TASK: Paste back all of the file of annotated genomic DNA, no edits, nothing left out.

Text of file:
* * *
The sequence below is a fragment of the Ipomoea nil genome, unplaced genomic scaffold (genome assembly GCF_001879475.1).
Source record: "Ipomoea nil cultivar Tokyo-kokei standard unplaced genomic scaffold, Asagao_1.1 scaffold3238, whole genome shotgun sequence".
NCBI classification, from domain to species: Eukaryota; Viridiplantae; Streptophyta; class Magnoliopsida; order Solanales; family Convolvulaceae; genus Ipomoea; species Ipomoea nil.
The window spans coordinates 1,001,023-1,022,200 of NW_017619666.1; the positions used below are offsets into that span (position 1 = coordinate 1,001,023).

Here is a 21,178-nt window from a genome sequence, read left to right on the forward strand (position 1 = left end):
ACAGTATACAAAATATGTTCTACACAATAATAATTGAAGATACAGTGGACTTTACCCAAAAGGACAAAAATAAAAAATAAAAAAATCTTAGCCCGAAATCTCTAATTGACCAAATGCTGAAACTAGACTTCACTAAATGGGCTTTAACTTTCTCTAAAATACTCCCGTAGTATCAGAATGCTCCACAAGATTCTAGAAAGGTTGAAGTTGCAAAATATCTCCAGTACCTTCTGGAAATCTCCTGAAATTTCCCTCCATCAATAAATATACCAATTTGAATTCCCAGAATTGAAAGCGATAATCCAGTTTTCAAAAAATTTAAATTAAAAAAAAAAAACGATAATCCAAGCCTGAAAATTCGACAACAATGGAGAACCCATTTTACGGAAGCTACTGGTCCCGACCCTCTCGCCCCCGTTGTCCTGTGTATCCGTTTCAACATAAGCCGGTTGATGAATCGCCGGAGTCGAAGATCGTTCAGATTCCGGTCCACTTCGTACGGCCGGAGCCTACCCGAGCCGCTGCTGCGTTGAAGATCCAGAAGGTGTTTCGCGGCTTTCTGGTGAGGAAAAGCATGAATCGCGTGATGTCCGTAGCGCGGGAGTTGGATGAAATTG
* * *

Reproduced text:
The sequence below is a fragment of the Ipomoea nil genome, unplaced genomic scaffold (genome assembly GCF_001879475.1).
Source record: "Ipomoea nil cultivar Tokyo-kokei standard unplaced genomic scaffold, Asagao_1.1 scaffold3238, whole genome shotgun sequence".
NCBI classification, from domain to species: Eukaryota; Viridiplantae; Streptophyta; class Magnoliopsida; order Solanales; family Convolvulaceae; genus Ipomoea; species Ipomoea nil.
The window spans coordinates 1,001,023-1,022,200 of NW_017619666.1; the positions used below are offsets into that span (position 1 = coordinate 1,001,023).

Here is a 21,178-nt window from a genome sequence, read left to right on the forward strand (position 1 = left end):
ACAGTATACAAAATATGTTCTACACAATAATAATTGAAGATACAGTGGACTTTACCCAAAAGGACAAAAATAAAAAATAAAAAAATCTTAGCCCGAAATCTCTAATTGACCAAATGCTGAAACTAGACTTCACTAAATGGGCTTTAACTTTCTCTAAAATACTCCCGTAGTATCAGAATGCTCCACAAGATTCTAGAAAGGTTGAAGTTGCAAAATATCTCCAGTACCTTCTGGAAATCTCCTGAAATTTCCCTCCATCAATAAATATACCAATTTGAATTCCCAGAATTGAAAGCGATAATCCAGTTTTCAAAAAATTTAAATTAAAAAAAAAAAACGATAATCCAAGCCTGAAAATTCGACAACAATGGAGAACCCATTTTACGGAAGCTACTGGTCCCGACCCTCTCGCCCCCGTTGTCCTGTGTATCCGTTTCAACATAAGCCGGTTGATGAATCGCCGGAGTCGAAGATCGTTCAGATTCCGGTCCACTTCGTACGGCCGGAGCCTACCCGAGCCGCTGCTGCGTTGAAGATCCAGAAGGTGTTTCGCGGCTTTCTGGTGAGGAAAAGCATGAATCGCGTGATGTCCGTAGCGCGGGAGTTGGATGAAATTG